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How to deal with family rejection

Our agony aunt, Mary Fenwick, offers a new perspective on whatever is troubling you

by Psychologies

Family rejection

4 minute read

Q. Seven years ago, my niece died. Her daughter went to live with her father and his girlfriend but it didn’t work out so, for three years, she lived with me and my husband and we did a lot for her.

Two years ago, my great-niece got a boyfriend and moved out. Now, we don’t see her, she’s had a baby and is back with the people who didn’t want to know her. We’ve never been invited over. Am I being unreasonable for feeling upset? Should I let her go? Name supplied

A. Is it possible to find some space between feeling upset and deciding to let her go? It’s been a tumultuous seven years for everyone – grief, house moves, shifts in loyalty and now a new baby. It might take time before you and your great-niece get this all in perspective. In the meantime, she will be getting daily reminders of what her own mother did for her, and she can’t ask her for help.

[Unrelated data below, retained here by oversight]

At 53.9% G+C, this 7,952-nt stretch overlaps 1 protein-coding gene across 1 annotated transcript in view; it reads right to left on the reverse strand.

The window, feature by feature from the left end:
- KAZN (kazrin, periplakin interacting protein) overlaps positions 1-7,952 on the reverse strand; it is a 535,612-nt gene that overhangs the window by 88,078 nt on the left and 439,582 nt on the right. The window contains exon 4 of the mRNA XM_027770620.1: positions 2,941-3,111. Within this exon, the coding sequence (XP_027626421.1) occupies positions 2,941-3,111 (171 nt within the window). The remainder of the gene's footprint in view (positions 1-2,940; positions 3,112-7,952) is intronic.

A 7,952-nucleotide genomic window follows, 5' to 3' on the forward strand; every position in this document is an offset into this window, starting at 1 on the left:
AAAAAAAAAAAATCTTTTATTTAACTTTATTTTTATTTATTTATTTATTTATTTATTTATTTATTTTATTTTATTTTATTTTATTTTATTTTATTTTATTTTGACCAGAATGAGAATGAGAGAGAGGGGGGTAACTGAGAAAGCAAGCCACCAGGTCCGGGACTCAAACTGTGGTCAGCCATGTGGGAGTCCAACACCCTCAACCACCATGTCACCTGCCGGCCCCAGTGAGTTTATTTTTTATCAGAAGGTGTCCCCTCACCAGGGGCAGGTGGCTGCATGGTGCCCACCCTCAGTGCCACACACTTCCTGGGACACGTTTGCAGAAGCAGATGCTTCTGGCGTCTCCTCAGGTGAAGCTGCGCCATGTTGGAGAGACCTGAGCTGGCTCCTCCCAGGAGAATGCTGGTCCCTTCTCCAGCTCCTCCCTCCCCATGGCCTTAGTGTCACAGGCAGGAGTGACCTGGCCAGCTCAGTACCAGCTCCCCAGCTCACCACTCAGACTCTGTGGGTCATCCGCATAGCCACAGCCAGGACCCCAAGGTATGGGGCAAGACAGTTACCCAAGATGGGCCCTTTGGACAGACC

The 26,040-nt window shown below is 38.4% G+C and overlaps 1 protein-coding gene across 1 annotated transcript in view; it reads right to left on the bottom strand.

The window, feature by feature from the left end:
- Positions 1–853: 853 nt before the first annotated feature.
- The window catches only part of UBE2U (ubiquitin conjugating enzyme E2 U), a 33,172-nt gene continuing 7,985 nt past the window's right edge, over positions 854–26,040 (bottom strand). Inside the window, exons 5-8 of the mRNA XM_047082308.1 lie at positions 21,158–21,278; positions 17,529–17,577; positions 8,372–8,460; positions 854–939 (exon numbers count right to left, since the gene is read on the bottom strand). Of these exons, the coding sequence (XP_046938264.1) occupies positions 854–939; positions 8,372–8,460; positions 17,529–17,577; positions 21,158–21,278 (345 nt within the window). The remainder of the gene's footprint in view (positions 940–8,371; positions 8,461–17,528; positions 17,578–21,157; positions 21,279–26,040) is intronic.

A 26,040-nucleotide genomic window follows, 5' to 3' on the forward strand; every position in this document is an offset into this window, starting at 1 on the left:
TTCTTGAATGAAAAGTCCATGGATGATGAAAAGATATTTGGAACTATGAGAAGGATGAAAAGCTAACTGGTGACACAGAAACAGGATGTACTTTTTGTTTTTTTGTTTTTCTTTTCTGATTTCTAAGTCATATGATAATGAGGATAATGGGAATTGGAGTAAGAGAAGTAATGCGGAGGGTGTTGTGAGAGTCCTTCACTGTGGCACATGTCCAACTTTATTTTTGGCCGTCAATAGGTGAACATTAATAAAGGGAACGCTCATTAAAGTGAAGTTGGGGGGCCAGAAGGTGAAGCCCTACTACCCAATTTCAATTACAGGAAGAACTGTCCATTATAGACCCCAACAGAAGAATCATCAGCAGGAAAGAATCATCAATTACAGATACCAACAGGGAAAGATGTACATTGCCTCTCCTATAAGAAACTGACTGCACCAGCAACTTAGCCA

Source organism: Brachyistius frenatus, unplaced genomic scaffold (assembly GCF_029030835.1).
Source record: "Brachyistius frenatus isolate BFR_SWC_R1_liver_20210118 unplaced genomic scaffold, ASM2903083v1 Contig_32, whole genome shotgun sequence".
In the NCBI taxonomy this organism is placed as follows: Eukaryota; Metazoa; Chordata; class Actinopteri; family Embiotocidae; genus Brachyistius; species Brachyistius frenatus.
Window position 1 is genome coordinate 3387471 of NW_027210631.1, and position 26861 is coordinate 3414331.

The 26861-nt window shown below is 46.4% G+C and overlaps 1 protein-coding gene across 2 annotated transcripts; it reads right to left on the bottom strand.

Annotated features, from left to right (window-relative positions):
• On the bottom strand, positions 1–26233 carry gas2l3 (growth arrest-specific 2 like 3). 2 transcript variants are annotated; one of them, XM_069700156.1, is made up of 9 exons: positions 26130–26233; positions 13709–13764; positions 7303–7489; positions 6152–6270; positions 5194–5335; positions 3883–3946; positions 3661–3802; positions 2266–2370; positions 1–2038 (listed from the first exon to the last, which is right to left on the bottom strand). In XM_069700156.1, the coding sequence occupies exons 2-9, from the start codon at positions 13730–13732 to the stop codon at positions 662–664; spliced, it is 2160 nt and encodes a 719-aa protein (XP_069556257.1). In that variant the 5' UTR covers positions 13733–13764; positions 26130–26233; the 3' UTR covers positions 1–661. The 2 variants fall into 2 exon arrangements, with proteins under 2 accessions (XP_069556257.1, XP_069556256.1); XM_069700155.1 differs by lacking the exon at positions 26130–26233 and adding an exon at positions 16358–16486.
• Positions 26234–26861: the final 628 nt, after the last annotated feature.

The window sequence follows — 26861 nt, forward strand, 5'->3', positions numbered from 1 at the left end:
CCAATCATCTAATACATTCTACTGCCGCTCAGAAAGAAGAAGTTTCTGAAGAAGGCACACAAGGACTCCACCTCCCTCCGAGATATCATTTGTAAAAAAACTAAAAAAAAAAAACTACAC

Could you bring yourself to take the initiative, perhaps like this: ‘I’m passing your way, could I pop in for 15 minutes? I’d love to say hello.’

I’m not asking you to ignore your feelings of hurt, but find a way to deal with them separately. I wonder if there is something going on about being a mother or not being a mother that is making this particularly painful for you. It may be helpful to write some of that down, talk to a trusted friend or seek counselling.

The title of aunt can be acquired by blood ties or given to acknowledge a relationship that has grown over time. You have earned it both ways.

You have leeway to decide what that means. In the words of existential psychotherapist Irvin Yalom – how could you construct a regret-free life for yourself? Alternatively, how does a great-aunt act if she also wants to be a fairy godmother?

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Mary Fenwick is a business coach, journalist, fundraiser, mother, divorcée and widow. Follow Mary on Twitter @MJFenwick. Got a question for Mary? Email mary@psychologies.co.uk, with ‘MARY’ in the subject line.

Image: Getty

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